No Elvis, Beatles, or the Rolling Stones

Michael Patrick Brady

When the baby boomers finally relinquish control of pop culture, who will replace their sacred cows on the perennial 'best bands ever' lists?

This past Christmas season, American Express Financial Services unleashed a commercial aimed to tug at the well-plucked heartstrings of our nation's most self-indulgent and self-centered generation. "You're the generation that gave new meaning to the meaningful relationship," intones the narrator, as we watch faux 8mm footage of youthful baby boomers cavorting around a VW minibus. To boomers, it's a pleasant warm feeling as they gear up to engorge themselves on holiday gifts from the Sharper Image and Brookstone; to the rest of us, it's yet another reminder that in spite of all the illusory inroads youth culture makes every year, they're still on the top of the cultural totem pole.

The American Express advertisement is just one of the many navel-gazing pat-on-the-back love letters that baby boomers send to themselves to remind themselves that everything was better when they were young: the relationships, the culture, and most certainly the music. It'd be far more infuriating for me if I wasn't secretly consoled by the fact that someday every single member of that demographic will be dead. It's going to be far more of a shock than I think a lot of us realize. We live in the world the boomers built (or more accurately, that the World War II generation built and the boomers re-branded). We all know the saying "when in Rome, do as the Romans do" -- but what do you do when all the Romans are gone? The answer: You wander around like aimless Visigoths, marveling at the improbable structures they left behind, trying to figure them out for yourself, and ultimately demolishing them out of frustration.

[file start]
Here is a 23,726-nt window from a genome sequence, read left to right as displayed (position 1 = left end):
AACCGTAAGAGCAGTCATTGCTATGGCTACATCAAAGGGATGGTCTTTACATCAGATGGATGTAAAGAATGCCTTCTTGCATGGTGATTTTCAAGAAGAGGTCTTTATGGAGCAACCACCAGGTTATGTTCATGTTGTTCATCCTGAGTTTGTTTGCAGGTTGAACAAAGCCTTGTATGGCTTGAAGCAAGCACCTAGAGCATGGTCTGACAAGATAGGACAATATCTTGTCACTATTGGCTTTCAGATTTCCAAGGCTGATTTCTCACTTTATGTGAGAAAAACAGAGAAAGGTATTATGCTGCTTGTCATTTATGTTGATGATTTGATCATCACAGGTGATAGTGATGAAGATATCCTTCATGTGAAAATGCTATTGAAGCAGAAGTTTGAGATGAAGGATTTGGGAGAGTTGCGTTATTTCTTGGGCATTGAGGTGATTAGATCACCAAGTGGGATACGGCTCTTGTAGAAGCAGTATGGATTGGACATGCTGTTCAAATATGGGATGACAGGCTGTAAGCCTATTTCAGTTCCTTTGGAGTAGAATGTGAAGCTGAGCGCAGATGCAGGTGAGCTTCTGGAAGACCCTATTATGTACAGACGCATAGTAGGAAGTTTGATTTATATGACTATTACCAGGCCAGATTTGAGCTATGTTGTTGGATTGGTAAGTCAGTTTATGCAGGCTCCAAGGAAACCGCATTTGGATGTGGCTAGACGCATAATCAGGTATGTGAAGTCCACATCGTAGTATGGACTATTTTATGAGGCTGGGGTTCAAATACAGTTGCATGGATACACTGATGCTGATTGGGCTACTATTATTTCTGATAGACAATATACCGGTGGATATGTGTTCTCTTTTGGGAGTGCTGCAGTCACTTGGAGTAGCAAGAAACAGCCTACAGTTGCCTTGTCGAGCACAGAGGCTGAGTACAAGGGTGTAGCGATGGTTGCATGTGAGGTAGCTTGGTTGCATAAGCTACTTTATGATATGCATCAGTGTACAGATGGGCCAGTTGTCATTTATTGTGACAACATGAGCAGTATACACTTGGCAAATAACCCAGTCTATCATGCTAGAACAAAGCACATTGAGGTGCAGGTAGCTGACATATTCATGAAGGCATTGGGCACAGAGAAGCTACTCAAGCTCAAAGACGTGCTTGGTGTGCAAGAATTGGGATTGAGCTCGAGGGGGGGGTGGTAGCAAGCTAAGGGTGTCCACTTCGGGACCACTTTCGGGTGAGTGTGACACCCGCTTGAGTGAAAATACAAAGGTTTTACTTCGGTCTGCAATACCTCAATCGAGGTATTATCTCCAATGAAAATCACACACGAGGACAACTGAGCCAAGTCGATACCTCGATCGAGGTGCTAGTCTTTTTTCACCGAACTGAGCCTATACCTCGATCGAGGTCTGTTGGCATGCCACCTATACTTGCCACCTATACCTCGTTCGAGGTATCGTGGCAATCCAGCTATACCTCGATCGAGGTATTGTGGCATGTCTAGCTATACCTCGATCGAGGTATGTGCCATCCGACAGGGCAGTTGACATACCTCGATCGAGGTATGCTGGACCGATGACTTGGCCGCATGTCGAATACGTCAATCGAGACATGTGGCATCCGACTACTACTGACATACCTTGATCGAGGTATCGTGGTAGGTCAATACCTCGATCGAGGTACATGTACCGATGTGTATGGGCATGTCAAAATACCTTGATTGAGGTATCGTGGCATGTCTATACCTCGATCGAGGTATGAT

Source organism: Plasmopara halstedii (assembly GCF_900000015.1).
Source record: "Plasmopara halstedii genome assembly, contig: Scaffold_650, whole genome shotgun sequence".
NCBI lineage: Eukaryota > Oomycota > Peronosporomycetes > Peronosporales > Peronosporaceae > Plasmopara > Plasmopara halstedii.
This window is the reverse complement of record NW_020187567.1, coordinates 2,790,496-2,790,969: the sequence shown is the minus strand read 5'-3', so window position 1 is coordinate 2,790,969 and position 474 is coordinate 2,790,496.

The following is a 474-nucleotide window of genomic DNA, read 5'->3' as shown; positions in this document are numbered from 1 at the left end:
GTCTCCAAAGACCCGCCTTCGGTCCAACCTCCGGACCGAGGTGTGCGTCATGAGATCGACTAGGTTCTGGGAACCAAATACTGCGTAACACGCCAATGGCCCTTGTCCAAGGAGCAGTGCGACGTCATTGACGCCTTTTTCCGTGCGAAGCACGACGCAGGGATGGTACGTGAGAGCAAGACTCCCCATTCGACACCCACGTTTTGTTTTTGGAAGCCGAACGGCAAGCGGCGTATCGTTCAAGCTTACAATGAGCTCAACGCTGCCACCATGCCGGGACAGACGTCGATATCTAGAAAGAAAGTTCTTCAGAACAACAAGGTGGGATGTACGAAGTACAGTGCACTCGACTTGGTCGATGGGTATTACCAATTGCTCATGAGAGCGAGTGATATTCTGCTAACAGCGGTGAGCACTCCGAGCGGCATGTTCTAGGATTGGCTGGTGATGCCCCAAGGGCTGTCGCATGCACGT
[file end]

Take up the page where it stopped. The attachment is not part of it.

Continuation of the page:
Boomers will leave us plenty of confusing artifacts to ponder and smash. One of the most prominent artifacts of the fallen Boomer Empire will be the many "greatest of all time" lists that have littered the glossier magazines of their epoch. These features appear almost randomly, without any discernible pattern, to remind the populace that yes, the Beatles are still the greatest band of all time and have been since they shook their mops for the reporters at JFK airport in February 1964. The driving factor behind all of these "Greatest of All Time" lists is validation, not of the artists in question but of those who produce the lists and those who consume them. These lists are almost always accompanied by breathless prologues describing the arduous task of judging and ranking each entry, the meticulous formulas derived to accurately weigh the artists against one another. "There was a horse race," Rolling Stone editor Joe Levy told USA Today in 2003 when Sgt. Peppers took the top spot. "Early on, any numbers of albums in the top 10 were in the lead," Levy continues, "The final result is no shock, but there's a reason for that. The Beatles, after all, were the most important and innovative rock group in the world." Well, it's a good thing we made it official with all these numbers! If you think Levy is speaking off the cuff, USA Today is quick to note that the accounting firm of Ernst & Young devised a point system to weight votes for 1,600 submitted titles. Votes were provided by musicians, critics, historians and key industry figures. This is hard work, people! It's all very scientific and mathematical, you wouldn't understand!